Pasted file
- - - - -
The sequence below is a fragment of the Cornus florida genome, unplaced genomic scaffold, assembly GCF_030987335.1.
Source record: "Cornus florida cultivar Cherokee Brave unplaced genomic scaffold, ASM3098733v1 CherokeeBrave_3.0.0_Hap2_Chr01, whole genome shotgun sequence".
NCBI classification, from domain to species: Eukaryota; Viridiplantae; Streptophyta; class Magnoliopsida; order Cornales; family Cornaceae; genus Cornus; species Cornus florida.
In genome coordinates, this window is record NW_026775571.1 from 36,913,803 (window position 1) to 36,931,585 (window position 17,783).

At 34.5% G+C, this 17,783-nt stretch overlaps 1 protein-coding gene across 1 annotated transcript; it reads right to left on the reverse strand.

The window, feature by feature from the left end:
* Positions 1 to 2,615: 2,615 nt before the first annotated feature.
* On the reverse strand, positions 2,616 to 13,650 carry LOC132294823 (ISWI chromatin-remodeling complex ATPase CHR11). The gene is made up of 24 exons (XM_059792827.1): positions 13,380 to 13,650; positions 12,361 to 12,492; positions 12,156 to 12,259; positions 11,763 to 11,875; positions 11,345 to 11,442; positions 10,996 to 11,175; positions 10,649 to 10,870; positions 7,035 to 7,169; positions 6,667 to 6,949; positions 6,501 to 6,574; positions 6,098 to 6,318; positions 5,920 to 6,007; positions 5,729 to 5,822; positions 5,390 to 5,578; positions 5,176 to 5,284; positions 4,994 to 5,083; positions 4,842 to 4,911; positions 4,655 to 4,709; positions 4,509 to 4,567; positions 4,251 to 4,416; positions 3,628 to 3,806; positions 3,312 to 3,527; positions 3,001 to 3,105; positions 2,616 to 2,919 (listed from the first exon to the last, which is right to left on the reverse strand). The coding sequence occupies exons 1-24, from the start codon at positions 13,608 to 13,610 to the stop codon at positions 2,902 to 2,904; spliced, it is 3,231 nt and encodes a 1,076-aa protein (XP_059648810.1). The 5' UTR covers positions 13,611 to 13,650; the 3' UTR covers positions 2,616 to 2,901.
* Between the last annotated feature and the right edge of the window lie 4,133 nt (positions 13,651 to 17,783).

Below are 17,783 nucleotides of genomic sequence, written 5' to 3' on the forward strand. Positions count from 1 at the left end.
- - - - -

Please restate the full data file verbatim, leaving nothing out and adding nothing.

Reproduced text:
The sequence below is a fragment of the Cornus florida genome, unplaced genomic scaffold, assembly GCF_030987335.1.
Source record: "Cornus florida cultivar Cherokee Brave unplaced genomic scaffold, ASM3098733v1 CherokeeBrave_3.0.0_Hap2_Chr01, whole genome shotgun sequence".
NCBI classification, from domain to species: Eukaryota; Viridiplantae; Streptophyta; class Magnoliopsida; order Cornales; family Cornaceae; genus Cornus; species Cornus florida.
In genome coordinates, this window is record NW_026775571.1 from 36,913,803 (window position 1) to 36,931,585 (window position 17,783).

At 34.5% G+C, this 17,783-nt stretch overlaps 1 protein-coding gene across 1 annotated transcript; it reads right to left on the reverse strand.

The window, feature by feature from the left end:
* Positions 1 to 2,615: 2,615 nt before the first annotated feature.
* On the reverse strand, positions 2,616 to 13,650 carry LOC132294823 (ISWI chromatin-remodeling complex ATPase CHR11). The gene is made up of 24 exons (XM_059792827.1): positions 13,380 to 13,650; positions 12,361 to 12,492; positions 12,156 to 12,259; positions 11,763 to 11,875; positions 11,345 to 11,442; positions 10,996 to 11,175; positions 10,649 to 10,870; positions 7,035 to 7,169; positions 6,667 to 6,949; positions 6,501 to 6,574; positions 6,098 to 6,318; positions 5,920 to 6,007; positions 5,729 to 5,822; positions 5,390 to 5,578; positions 5,176 to 5,284; positions 4,994 to 5,083; positions 4,842 to 4,911; positions 4,655 to 4,709; positions 4,509 to 4,567; positions 4,251 to 4,416; positions 3,628 to 3,806; positions 3,312 to 3,527; positions 3,001 to 3,105; positions 2,616 to 2,919 (listed from the first exon to the last, which is right to left on the reverse strand). The coding sequence occupies exons 1-24, from the start codon at positions 13,608 to 13,610 to the stop codon at positions 2,902 to 2,904; spliced, it is 3,231 nt and encodes a 1,076-aa protein (XP_059648810.1). The 5' UTR covers positions 13,611 to 13,650; the 3' UTR covers positions 2,616 to 2,901.
* Between the last annotated feature and the right edge of the window lie 4,133 nt (positions 13,651 to 17,783).

Below are 17,783 nucleotides of genomic sequence, written 5' to 3' on the forward strand. Positions count from 1 at the left end.